Slide 6 - Clim-Run: Tourism in Croatia Čedo Branković Croatian Meteorological and Hydrological Service (DHMZ) Grič 3, 10000 Zagreb, Croatia (cedo.brankovic@cirus.dhz.hr) Caroline Brosy, Marjana Gajić-Čapka, Ivan Güttler, Kristian Horvath, Vladimir Kalinski, Robert Pašičko, Mirta Patarčić, Melita Perčec-Tadić, Lidija Srnec, Ksenija Zaninović Summary on Croatia’s tourism: * Most of Croatia’s tourism is based on sun and sea - 96% of the tourism trade is generated in the Adriatic counties which have the most favourable climate * The structure of tourist facilities is very uneven - Nearly 50% of beds are available in private households, 25% in camps and only 13% in hotels (of which 4* and 5* hotels make only 40%) * The tourism sector permanently employs about 95,000 - 7% of country’s total work force. * In 2012, the total number of arrivals was 11.5 millions - About one third in private households - Total spending accumulated to 7.3 billion Euros * Croatia’s tourism is characterised by pronounced seasonality – In 2012, 87% of nights was realised in the period June to September Summary of replies to tourism questionnaire: Respondents: - 7 interviews, 9 county tourism associations, 7 at the 1st Workshop (over 60 invitations!) - Ministry of Tourism, Croatian National Tourist Board, 1 national park, 3 hotel groups, 1 local community, Institute for Tourism, consultancy company, health tourism expert, independent consultant Replies: - Climate variability and extreme events affect business activities (except one!) - Climate-related risks are important or very important - Of most importance are droughts, water quality, storms, atmospheric pollution, loss of biodiversity, coastal erosion, sea level rise - But also: extreme events, inter-seasonal variability and change of length of (holiday) season, i.e. the beginning and the end of season - Most of respondents use only daily weather forecasts! - The future climate change are envisaged to have largest impact on outdoor activities (including camping), investment in energy efficiency and may pose a threat to natural attractiveness (e.g. in national parks) - Most important climate parameter is precipitation (about 75% of all responses) followed by temperature, extreme weather events and winds Product development: * Defining stakeholders’ needs - Based on the questionnaire replies, it was possible to only broadly define stakeholders’ needs - For many users, extension of the peak season to shoulder seasons is the most “appealing” consequence of potential climate change - climate change should not be always associated with negative connotation - Croatia may be in a relatively better position when compared with other Mediterranean competitors - A comprehensive measure that defines a human (instinctive) perception of climate at certain location (for various time intervals) - based on fact that most tourists appreciate climate through the sense of comfort (or pleasure) - tourist comfort index (TCI) - or any derivative - for both present and future climate seems to be a quantity that would appropriately satisfy needs of most tourism stakeholders in Croatia - it could be defined for any location (region) and any time period (week, month, season) - it may look complex (because it includes various climatic parameters) but there are ways to make it simple and widely acceptable Product development: * PET – Physiologically Equvalent Temperature (thermal impact on humans) - Derived from the equation of thermal balance between human body and the environment - Easy interpretation of results - Includes thermal sensation scale ranging from “very cold” to “very warm” Rovinj Mali Lošinj Zadar Hvar Dubrovnik Ksenija Zaninović (DHMZ) y-axis: percentage of days Product development: * CIT – Climate Index for Tourism – integrates thermal, aesthetic and physical parts - Thermal part measures energy balance human body-atmosphere - Aesthetic part is sky condition: from clear to overcast - Physical components are wind and rain - CIT describes quality of climate conditions for activities for which it is specifically designed unacceptable acceptable very poor marginal ideal Ksenija Zaninović (DHMZ) Rating class CIT for cycling
Slide 7 - Clim-Run: Tourism in Croatia Čedo Branković Croatian Meteorological and Hydrological Service (DHMZ) Grič 3, 10000 Zagreb, Croatia (cedo.brankovic@cirus.dhz.hr) Caroline Brosy, Marjana Gajić-Čapka, Ivan Güttler, Kristian Horvath, Vladimir Kalinski, Robert Pašičko, Mirta Patarčić, Melita Perčec-Tadić, Lidija Srnec, Ksenija Zaninović Summary on Croatia’s tourism: * Most of Croatia’s tourism is based on sun and sea - 96% of the tourism trade is generated in the Adriatic counties which have the most favourable climate * The structure of tourist facilities is very uneven - Nearly 50% of beds are available in private households, 25% in camps and only 13% in hotels (of which 4* and 5* hotels make only 40%) * The tourism sector permanently employs about 95,000 - 7% of country’s total work force. * In 2012, the total number of arrivals was 11.5 millions - About one third in private households - Total spending accumulated to 7.3 billion Euros * Croatia’s tourism is characterised by pronounced seasonality – In 2012, 87% of nights was realised in the period June to September Summary of replies to tourism questionnaire: Respondents: - 7 interviews, 9 county tourism associations, 7 at the 1st Workshop (over 60 invitations!) - Ministry of Tourism, Croatian National Tourist Board, 1 national park, 3 hotel groups, 1 local community, Institute for Tourism, consultancy company, health tourism expert, independent consultant Replies: - Climate variability and extreme events affect business activities (except one!) - Climate-related risks are important or very important - Of most importance are droughts, water quality, storms, atmospheric pollution, loss of biodiversity, coastal erosion, sea level rise - But also: extreme events, inter-seasonal variability and change of length of (holiday) season, i.e. the beginning and the end of season - Most of respondents use only daily weather forecasts! - The future climate change are envisaged to have largest impact on outdoor activities (including camping), investment in energy efficiency and may pose a threat to natural attractiveness (e.g. in national parks) - Most important climate parameter is precipitation (about 75% of all responses) followed by temperature, extreme weather events and winds Product development: * Defining stakeholders’ needs - Based on the questionnaire replies, it was possible to only broadly define stakeholders’ needs - For many users, extension of the peak season to shoulder seasons is the most “appealing” consequence of potential climate change - climate change should not be always associated with negative connotation - Croatia may be in a relatively better position when compared with other Mediterranean competitors - A comprehensive measure that defines a human (instinctive) perception of climate at certain location (for various time intervals) - based on fact that most tourists appreciate climate through the sense of comfort (or pleasure) - tourist comfort index (TCI) - or any derivative - for both present and future climate seems to be a quantity that would appropriately satisfy needs of most tourism stakeholders in Croatia - it could be defined for any location (region) and any time period (week, month, season) - it may look complex (because it includes various climatic parameters) but there are ways to make it simple and widely acceptable Product development: * PET – Physiologically Equvalent Temperature (thermal impact on humans) - Derived from the equation of thermal balance between human body and the environment - Easy interpretation of results - Includes thermal sensation scale ranging from “very cold” to “very warm” Rovinj Mali Lošinj Zadar Hvar Dubrovnik Ksenija Zaninović (DHMZ) y-axis: percentage of days Product development: * CIT – Climate Index for Tourism – integrates thermal, aesthetic and physical parts - Thermal part measures energy balance human body-atmosphere - Aesthetic part is sky condition: from clear to overcast - Physical components are wind and rain - CIT describes quality of climate conditions for activities for which it is specifically designed unacceptable acceptable very poor marginal ideal Ksenija Zaninović (DHMZ) Rating class CIT for cycling Product development: * Examples of CIT Ksenija Zaninović (DHMZ) One location – various activities One activity – various locations Rovinj Mali Lošinj Zadar Hvar Dubrovnik Beach tourism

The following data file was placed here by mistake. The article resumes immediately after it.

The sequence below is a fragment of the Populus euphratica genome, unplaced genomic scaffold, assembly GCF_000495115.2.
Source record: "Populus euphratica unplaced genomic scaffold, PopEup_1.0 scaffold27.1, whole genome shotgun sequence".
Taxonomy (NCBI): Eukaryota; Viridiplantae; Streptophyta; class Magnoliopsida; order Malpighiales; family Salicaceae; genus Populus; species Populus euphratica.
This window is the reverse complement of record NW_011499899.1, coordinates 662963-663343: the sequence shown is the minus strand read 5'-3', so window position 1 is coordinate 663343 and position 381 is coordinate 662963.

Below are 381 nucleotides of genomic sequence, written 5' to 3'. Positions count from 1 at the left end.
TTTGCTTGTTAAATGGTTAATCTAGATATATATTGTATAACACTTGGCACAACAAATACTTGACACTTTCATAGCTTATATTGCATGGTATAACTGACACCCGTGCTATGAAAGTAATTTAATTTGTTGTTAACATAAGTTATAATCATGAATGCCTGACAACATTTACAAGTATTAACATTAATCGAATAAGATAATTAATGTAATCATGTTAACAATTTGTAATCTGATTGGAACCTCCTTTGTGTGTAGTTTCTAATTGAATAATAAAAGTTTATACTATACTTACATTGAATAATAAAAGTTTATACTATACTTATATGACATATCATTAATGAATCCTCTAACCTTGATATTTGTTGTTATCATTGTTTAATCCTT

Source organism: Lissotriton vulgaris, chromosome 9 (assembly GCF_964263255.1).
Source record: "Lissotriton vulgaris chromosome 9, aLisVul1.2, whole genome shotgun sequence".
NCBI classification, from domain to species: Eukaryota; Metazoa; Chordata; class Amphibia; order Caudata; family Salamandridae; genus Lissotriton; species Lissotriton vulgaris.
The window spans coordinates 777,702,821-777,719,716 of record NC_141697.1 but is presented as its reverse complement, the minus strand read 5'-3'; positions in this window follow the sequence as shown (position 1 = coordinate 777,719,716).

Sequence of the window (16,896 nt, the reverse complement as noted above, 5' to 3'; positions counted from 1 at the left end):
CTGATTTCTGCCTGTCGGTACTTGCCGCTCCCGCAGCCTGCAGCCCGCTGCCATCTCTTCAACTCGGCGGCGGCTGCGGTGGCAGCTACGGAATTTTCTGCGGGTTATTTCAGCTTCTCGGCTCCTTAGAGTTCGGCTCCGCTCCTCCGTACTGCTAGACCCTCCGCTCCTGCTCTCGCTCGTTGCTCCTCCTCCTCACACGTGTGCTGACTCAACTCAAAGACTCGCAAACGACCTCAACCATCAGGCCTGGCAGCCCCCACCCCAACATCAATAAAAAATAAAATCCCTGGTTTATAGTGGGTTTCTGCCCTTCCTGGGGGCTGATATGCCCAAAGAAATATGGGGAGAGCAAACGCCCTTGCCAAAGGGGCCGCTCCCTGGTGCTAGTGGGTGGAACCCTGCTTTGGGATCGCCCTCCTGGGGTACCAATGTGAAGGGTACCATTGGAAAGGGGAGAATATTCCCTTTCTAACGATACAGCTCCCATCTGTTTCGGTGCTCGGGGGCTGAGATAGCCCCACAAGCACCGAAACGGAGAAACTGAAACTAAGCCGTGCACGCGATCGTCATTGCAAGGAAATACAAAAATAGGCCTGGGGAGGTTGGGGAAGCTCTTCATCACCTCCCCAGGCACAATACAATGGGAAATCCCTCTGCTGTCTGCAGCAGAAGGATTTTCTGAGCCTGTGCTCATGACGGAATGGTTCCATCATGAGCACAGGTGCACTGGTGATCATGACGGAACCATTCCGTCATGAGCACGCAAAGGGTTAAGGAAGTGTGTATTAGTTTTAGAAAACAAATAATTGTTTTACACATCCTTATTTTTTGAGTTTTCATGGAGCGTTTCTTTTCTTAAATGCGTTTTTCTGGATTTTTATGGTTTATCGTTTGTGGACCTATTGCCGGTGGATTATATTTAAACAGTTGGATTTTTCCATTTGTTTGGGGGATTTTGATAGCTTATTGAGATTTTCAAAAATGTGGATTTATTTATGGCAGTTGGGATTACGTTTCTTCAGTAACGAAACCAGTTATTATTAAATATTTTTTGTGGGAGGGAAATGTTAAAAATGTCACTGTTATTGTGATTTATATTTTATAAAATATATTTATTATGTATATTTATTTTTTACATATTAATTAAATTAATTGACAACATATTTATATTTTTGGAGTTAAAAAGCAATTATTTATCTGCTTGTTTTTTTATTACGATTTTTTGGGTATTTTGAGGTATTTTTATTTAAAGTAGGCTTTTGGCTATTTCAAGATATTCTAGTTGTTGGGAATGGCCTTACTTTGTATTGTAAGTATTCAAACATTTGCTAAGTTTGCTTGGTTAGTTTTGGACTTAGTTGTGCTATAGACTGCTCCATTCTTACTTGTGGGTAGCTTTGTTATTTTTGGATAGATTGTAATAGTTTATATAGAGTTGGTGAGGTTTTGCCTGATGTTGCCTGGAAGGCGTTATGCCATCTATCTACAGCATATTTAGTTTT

Slide 8 - Clim-Run: Tourism in Croatia Čedo Branković Croatian Meteorological and Hydrological Service (DHMZ) Grič 3, 10000 Zagreb, Croatia (cedo.brankovic@cirus.dhz.hr) Caroline Brosy, Marjana Gajić-Čapka, Ivan Güttler, Kristian Horvath, Vladimir Kalinski, Robert Pašičko, Mirta Patarčić, Melita Perčec-Tadić, Lidija Srnec, Ksenija Zaninović Summary on Croatia’s tourism: * Most of Croatia’s tourism is based on sun and sea - 96% of the tourism trade is generated in the Adriatic counties which have the most favourable climate * The structure of tourist facilities is very uneven - Nearly 50% of beds are available in private households, 25% in camps and only 13% in hotels (of which 4* and 5* hotels make only 40%) * The tourism sector permanently employs about 95,000 - 7% of country’s total work force. * In 2012, the total number of arrivals was 11.5 millions - About one third in private households - Total spending accumulated to 7.3 billion Euros * Croatia’s tourism is characterised by pronounced seasonality – In 2012, 87% of nights was realised in the period June to September Summary of replies to tourism questionnaire: Respondents: - 7 interviews, 9 county tourism associations, 7 at the 1st Workshop (over 60 invitations!) - Ministry of Tourism, Croatian National Tourist Board, 1 national park, 3 hotel groups, 1 local community, Institute for Tourism, consultancy company, health tourism expert, independent consultant Replies: - Climate variability and extreme events affect business activities (except one!) - Climate-related risks are important or very important - Of most importance are droughts, water quality, storms, atmospheric pollution, loss of biodiversity, coastal erosion, sea level rise - But also: extreme events, inter-seasonal variability and change of length of (holiday) season, i.e. the beginning and the end of season - Most of respondents use only daily weather forecasts! - The future climate change are envisaged to have largest impact on outdoor activities (including camping), investment in energy efficiency and may pose a threat to natural attractiveness (e.g. in national parks) - Most important climate parameter is precipitation (about 75% of all responses) followed by temperature, extreme weather events and winds Product development: * Defining stakeholders’ needs - Based on the questionnaire replies, it was possible to only broadly define stakeholders’ needs - For many users, extension of the peak season to shoulder seasons is the most “appealing” consequence of potential climate change - climate change should not be always associated with negative connotation - Croatia may be in a relatively better position when compared with other Mediterranean competitors - A comprehensive measure that defines a human (instinctive) perception of climate at certain location (for various time intervals) - based on fact that most tourists appreciate climate through the sense of comfort (or pleasure) - tourist comfort index (TCI) - or any derivative - for both present and future climate seems to be a quantity that would appropriately satisfy needs of most tourism stakeholders in Croatia - it could be defined for any location (region) and any time period (week, month, season) - it may look complex (because it includes various climatic parameters) but there are ways to make it simple and widely acceptable Product development: * PET – Physiologically Equvalent Temperature (thermal impact on humans) - Derived from the equation of thermal balance between human body and the environment - Easy interpretation of results - Includes thermal sensation scale ranging from “very cold” to “very warm” Rovinj Mali Lošinj Zadar Hvar Dubrovnik Ksenija Zaninović (DHMZ) y-axis: percentage of days Product development: * CIT – Climate Index for Tourism – integrates thermal, aesthetic and physical parts - Thermal part measures energy balance human body-atmosphere - Aesthetic part is sky condition: from clear to overcast - Physical components are wind and rain - CIT describes quality of climate conditions for activities for which it is specifically designed unacceptable acceptable very poor marginal ideal Ksenija Zaninović (DHMZ) Rating class CIT for cycling Product development: * Examples of CIT Ksenija Zaninović (DHMZ) One location – various activities One activity – various locations Rovinj Mali Lošinj Zadar Hvar Dubrovnik Beach tourism Other points: * Climate change has become a part of Strategy of Croatia’s tourism - Strategy to year 2020 - No major, potentially adverse, impacts of climate change on tourism are envisaged - Temperature rise may cause positive impact (extended season, increased competitiveness wrt southern Mediterranean countries) * Seasonal (monthly) forecasts * Energy efficiency of hotels (Croatian reality - research covered 47 hotels) - Hotels associate sustainable construction with an increase in initial investment - Only one hotel monitors the amount of waste - Only one hotel recycles the material from the guest rooms and common facilities - Water “savings” - washing machines used even if not fully loaded - Heating in 92% of hotels by oil, all swimming pools are heated by oil - Cooling installed in 53% of hotels, most surfaces covered in glass - No use of energy from renewable sources! * Development of one mountain resort - Detailed analysis of terrain elevations, orientations of ridges and slopes --> capacity estimations - Analysis of solar impact at 9, 12 and 15 local time --> warm and cold zones